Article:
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What Is Coagulation Factor IX?

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  • Written By: H. Lo
  • Edited By: Lauren Fritsky
  • Last Modified Date: 24 November 2016
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Coagulation factor IX, also known as clotting factor IX, is a natural protein found in the human body. This protein is produced by the liver and is one of several different proteins that help the body to form blood clots. When a person has trouble normally producing this protein, it can be a health problem. Although it depends on the degree of deficiency, a person who lacks this protein cannot efficiently form blood clots. As treatment for this condition, a person can receive coagulation factor IX recombinant therapy.

The F9 gene is the gene responsible for providing the body with instructions to make coagulation factor IX. When a mutation occurs in the F9 gene, it can affect the production of the protein in different ways. Instead of normally producing the protein, for example, a mutation can cause the body to produce an abnormal form of the protein. In others, a mutation can cause the body to produce a lesser amount of the protein than normal. Also, in severe cases, the body does not produce any of the protein at all.

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Coagulation factor IX deficiency is a medical condition known as hemophilia B. Hemophilia is a type of bleeding disorder in which the body is unable to efficiently control a bleeding episode because it cannot form a blood clot, or does not form a clot fast enough to stop the bleeding. Blood clotting is an important bodily response to bleeding as, without it, a person can lose too much blood. Specifically with hemophilia B, the inability to control bleeding occurs because of the abnormality or lack of coagulation factor IX. Hemophilia B most commonly occurs in males and the condition itself can be mild, moderate or severe, depending on a person’s specific condition.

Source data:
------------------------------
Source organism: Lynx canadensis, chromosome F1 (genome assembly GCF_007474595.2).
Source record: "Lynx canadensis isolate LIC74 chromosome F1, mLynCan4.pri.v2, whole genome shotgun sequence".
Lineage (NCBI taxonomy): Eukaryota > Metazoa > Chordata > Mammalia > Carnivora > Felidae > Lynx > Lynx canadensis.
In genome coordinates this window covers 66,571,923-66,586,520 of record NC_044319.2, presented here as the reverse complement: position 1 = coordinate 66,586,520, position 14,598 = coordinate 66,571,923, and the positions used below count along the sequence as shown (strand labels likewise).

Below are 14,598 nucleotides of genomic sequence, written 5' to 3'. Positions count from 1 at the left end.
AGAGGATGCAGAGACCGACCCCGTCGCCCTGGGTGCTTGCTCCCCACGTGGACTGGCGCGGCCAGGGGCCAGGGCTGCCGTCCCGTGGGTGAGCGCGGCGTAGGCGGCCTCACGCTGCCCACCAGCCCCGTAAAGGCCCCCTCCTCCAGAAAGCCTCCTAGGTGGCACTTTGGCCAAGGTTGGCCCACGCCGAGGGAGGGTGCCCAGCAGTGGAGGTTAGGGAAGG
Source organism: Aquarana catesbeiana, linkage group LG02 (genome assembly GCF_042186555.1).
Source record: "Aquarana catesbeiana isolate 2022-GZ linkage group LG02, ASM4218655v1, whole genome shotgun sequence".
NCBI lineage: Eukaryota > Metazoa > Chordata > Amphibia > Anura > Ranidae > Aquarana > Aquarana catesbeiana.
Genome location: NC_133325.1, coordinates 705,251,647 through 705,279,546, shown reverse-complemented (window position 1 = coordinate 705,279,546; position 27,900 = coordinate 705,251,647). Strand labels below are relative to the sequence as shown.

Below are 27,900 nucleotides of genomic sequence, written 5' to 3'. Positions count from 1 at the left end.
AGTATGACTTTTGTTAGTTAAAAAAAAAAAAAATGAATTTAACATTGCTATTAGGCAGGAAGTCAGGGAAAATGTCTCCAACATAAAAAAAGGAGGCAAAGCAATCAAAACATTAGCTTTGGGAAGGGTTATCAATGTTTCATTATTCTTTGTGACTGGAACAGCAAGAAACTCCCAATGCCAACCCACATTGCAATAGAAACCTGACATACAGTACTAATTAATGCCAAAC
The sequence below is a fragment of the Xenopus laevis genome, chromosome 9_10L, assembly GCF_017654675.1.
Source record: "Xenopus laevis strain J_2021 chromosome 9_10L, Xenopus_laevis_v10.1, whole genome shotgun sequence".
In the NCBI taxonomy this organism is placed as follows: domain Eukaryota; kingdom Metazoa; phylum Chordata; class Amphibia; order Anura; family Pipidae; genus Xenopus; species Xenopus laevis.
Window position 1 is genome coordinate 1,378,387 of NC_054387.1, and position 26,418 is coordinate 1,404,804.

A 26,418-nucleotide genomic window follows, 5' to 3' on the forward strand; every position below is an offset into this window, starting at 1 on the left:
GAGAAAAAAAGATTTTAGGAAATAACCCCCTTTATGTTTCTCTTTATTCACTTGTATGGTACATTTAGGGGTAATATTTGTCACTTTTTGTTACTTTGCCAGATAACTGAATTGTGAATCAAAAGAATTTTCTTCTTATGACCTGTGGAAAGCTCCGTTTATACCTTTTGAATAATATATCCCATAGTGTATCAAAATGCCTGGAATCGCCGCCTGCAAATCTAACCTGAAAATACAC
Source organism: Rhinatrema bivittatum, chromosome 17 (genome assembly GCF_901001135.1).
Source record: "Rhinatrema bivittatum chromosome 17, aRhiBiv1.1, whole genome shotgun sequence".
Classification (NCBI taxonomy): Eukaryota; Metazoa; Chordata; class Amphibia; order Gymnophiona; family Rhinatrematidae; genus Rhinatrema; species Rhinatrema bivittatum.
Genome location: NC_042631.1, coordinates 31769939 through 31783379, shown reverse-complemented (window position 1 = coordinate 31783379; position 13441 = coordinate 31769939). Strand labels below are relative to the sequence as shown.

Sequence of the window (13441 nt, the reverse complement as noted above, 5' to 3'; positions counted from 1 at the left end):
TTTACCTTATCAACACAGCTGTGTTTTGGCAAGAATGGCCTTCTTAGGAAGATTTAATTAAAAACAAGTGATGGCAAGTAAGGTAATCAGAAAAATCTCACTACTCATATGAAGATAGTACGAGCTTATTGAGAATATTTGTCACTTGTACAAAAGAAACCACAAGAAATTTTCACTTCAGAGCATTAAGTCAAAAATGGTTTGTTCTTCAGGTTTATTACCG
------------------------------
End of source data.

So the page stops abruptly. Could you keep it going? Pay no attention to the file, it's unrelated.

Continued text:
Those who suffer from hemophilia B might receive recombinant coagulation factor IX therapy. Recombinant coagulation factor IX is a man-made protein that is typically administered intravenously in a medical setting such as in a doctor’s office, but a person might also use the medication at home as well. The dose that a person receives will vary because it depends on the severity of his or her own condition. As with any other medication, coagulation factor IX recombinant might cause a person to experience side effects, such as chills and nausea. Serious side effects, such as allergic reaction, fever and vomiting, are also possible and require immediate medical attention.

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